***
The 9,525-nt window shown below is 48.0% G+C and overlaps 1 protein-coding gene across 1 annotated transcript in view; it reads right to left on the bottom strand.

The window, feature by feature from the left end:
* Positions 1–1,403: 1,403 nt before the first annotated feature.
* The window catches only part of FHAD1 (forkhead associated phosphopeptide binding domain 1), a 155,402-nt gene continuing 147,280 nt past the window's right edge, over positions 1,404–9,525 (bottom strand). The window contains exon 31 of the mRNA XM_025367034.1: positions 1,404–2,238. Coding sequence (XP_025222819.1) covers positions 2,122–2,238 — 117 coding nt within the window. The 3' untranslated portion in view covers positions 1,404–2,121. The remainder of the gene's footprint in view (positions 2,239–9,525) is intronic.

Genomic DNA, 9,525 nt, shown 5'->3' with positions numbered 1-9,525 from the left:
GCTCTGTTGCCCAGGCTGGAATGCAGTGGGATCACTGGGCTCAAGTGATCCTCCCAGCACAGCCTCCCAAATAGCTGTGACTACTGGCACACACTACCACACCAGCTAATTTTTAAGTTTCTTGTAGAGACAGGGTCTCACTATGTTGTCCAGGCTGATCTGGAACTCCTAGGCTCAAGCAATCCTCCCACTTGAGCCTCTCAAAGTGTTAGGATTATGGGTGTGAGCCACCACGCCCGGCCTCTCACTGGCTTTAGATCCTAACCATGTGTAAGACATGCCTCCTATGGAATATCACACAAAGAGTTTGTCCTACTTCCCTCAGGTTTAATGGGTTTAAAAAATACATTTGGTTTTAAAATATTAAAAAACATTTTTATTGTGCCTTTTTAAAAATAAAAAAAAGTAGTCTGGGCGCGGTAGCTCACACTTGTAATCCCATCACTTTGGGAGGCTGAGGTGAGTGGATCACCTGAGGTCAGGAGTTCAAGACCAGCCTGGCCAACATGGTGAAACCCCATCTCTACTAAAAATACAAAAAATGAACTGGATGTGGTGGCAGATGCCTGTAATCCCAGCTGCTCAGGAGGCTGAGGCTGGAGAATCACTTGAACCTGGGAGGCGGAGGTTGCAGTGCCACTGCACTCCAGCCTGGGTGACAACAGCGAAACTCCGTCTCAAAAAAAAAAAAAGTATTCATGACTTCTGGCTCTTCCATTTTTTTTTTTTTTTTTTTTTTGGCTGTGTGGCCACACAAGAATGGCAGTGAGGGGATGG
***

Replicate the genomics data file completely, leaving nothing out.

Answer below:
The 9,525-nt window shown below is 48.0% G+C and overlaps 1 protein-coding gene across 1 annotated transcript in view; it reads right to left on the bottom strand.

The window, feature by feature from the left end:
* Positions 1–1,403: 1,403 nt before the first annotated feature.
* The window catches only part of FHAD1 (forkhead associated phosphopeptide binding domain 1), a 155,402-nt gene continuing 147,280 nt past the window's right edge, over positions 1,404–9,525 (bottom strand). The window contains exon 31 of the mRNA XM_025367034.1: positions 1,404–2,238. Coding sequence (XP_025222819.1) covers positions 2,122–2,238 — 117 coding nt within the window. The 3' untranslated portion in view covers positions 1,404–2,121. The remainder of the gene's footprint in view (positions 2,239–9,525) is intronic.

Genomic DNA, 9,525 nt, shown 5'->3' with positions numbered 1-9,525 from the left:
GCTCTGTTGCCCAGGCTGGAATGCAGTGGGATCACTGGGCTCAAGTGATCCTCCCAGCACAGCCTCCCAAATAGCTGTGACTACTGGCACACACTACCACACCAGCTAATTTTTAAGTTTCTTGTAGAGACAGGGTCTCACTATGTTGTCCAGGCTGATCTGGAACTCCTAGGCTCAAGCAATCCTCCCACTTGAGCCTCTCAAAGTGTTAGGATTATGGGTGTGAGCCACCACGCCCGGCCTCTCACTGGCTTTAGATCCTAACCATGTGTAAGACATGCCTCCTATGGAATATCACACAAAGAGTTTGTCCTACTTCCCTCAGGTTTAATGGGTTTAAAAAATACATTTGGTTTTAAAATATTAAAAAACATTTTTATTGTGCCTTTTTAAAAATAAAAAAAAGTAGTCTGGGCGCGGTAGCTCACACTTGTAATCCCATCACTTTGGGAGGCTGAGGTGAGTGGATCACCTGAGGTCAGGAGTTCAAGACCAGCCTGGCCAACATGGTGAAACCCCATCTCTACTAAAAATACAAAAAATGAACTGGATGTGGTGGCAGATGCCTGTAATCCCAGCTGCTCAGGAGGCTGAGGCTGGAGAATCACTTGAACCTGGGAGGCGGAGGTTGCAGTGCCACTGCACTCCAGCCTGGGTGACAACAGCGAAACTCCGTCTCAAAAAAAAAAAAAGTATTCATGACTTCTGGCTCTTCCATTTTTTTTTTTTTTTTTTTTTTGGCTGTGTGGCCACACAAGAATGGCAGTGAGGGGATGG